THE number of students missing school without permission in York has more than doubled since before the Covid-19 pandemic hit, new figures show.

The Department for Education data shows 54,000 of 2.4 million school sessions were missed without authorisation by pupils in the city.

It meant children in the area had an unauthorised absence rate of 2.3 per cent in the last Spring term. In the 2018/19 spring term, the unauthorised absence rate was 1.1 per cent, meaning it has more than doubled during the coronavirus pandemic.

Nationally, 2.3 per cent of pupils missed school without permission in the spring, almost double the 1.2 per cent who were absent from lessons in 2018/19.

Every area in the country has seen the rate of unauthorised absences rise by more than 30 per cent since 2018/19.

Martin Kelly, corporate director of children and education at City of York Council, said the council is working alongside schools and agencies to support students.

Mr Kelly said: "Unauthorised absences in York schools have risen post-Covid, as they have across the country. The council continues to work with York Schools and Academies Board (YSAB) and directly with schools across the city to reverse this trend.

"Schools and other agencies are working to support students, parents and carers to improve attendance through approaches which recognise individual circumstances whilst reinforcing the many benefits of regular school attendance for the vast majority of children.”

Julie McCulloch, director of policy at the Association for School and College Leaders (ASCL), said there are several complex factors causing rising absence rates.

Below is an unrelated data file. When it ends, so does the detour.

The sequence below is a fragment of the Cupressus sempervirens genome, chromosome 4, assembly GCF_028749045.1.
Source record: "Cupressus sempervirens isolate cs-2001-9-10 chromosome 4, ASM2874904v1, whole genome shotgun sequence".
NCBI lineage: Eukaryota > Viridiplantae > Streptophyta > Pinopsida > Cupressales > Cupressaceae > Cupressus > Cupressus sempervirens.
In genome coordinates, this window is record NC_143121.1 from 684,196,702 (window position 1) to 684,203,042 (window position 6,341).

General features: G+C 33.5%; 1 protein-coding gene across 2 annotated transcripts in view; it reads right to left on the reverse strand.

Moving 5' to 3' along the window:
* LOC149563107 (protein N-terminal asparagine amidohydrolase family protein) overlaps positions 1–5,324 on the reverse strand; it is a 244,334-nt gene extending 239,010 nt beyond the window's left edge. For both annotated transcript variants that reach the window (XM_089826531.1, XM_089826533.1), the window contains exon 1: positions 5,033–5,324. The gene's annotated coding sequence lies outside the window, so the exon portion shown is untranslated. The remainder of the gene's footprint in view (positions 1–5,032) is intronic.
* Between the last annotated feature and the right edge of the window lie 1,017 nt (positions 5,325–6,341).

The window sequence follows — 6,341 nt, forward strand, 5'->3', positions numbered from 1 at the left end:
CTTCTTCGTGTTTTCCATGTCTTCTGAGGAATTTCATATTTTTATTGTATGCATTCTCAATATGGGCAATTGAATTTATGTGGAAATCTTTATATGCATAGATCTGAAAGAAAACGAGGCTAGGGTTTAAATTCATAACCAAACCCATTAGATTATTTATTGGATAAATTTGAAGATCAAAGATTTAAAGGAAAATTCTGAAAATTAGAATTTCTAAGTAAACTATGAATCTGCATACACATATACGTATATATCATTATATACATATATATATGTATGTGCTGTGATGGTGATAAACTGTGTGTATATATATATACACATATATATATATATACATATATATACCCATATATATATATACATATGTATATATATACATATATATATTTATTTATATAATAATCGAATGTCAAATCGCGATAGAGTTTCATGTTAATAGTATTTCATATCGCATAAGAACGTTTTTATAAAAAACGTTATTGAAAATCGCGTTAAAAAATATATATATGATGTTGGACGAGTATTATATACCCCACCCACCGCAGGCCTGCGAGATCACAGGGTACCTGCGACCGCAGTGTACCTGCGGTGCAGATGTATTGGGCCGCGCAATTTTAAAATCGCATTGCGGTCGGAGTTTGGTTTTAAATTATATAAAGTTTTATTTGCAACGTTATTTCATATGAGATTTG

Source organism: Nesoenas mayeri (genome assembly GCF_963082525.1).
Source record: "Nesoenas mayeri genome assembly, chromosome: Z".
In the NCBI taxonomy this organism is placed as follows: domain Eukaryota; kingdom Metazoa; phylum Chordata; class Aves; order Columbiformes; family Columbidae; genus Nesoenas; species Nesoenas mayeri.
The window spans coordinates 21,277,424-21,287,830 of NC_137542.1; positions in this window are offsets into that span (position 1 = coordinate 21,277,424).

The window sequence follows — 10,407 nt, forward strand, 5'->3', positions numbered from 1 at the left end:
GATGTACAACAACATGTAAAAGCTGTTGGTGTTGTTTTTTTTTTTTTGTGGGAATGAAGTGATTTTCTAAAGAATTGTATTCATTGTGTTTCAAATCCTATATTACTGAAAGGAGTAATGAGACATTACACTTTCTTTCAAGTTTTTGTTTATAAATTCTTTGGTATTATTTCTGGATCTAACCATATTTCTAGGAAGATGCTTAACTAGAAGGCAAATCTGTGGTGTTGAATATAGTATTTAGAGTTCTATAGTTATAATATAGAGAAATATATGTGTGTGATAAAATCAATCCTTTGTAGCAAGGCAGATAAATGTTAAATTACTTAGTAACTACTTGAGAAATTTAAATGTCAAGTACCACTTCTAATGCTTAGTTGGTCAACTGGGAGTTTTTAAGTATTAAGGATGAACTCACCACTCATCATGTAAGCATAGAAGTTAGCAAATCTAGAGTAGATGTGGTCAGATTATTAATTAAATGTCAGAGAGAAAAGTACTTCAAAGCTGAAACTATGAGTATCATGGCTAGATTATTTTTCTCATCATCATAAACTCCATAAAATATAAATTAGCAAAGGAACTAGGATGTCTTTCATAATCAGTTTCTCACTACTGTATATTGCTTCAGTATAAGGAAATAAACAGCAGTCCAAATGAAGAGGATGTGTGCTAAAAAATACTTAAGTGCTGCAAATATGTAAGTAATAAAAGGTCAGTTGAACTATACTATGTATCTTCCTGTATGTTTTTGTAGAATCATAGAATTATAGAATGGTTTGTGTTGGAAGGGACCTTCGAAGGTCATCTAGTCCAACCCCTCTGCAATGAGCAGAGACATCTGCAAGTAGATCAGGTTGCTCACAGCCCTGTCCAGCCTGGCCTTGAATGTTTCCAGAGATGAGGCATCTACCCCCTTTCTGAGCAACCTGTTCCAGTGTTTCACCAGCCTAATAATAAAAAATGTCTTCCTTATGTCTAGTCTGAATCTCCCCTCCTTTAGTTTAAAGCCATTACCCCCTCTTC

They include mental health issues, exacerbated by the pandemic, a lack of support for children with special educational needs, with schools lacking resources to deal with them, and the cost-of-living crisis, with 30 per cent of children growing up in poverty, Ms McCulloch added.

The school day is split into a morning and afternoon session, with every child expected to attend all sessions.

The overall absence rate has also risen across the country, from 4.8 per cent in the 2018-19 spring term to seven per cent last year.

In York, 166,000 school sessions were missed in the latest spring term.

A Department for Education spokesperson said: "The vast majority of children are in school and learning and we are taking action to increase attendance because it is vital for a child’s education, wellbeing and future life chances.

"We have expanded our attendance hubs, which will support over 400,000 pupils across 14 hubs and provided a toolkit for schools about communicating with parents on this issue.

"Our mentoring programme, delivered by Barnardo’s, sees trained mentors work directly with 1,665 persistently and severely absent children and their families to understand and overcome the barriers to attendance and support them back into school."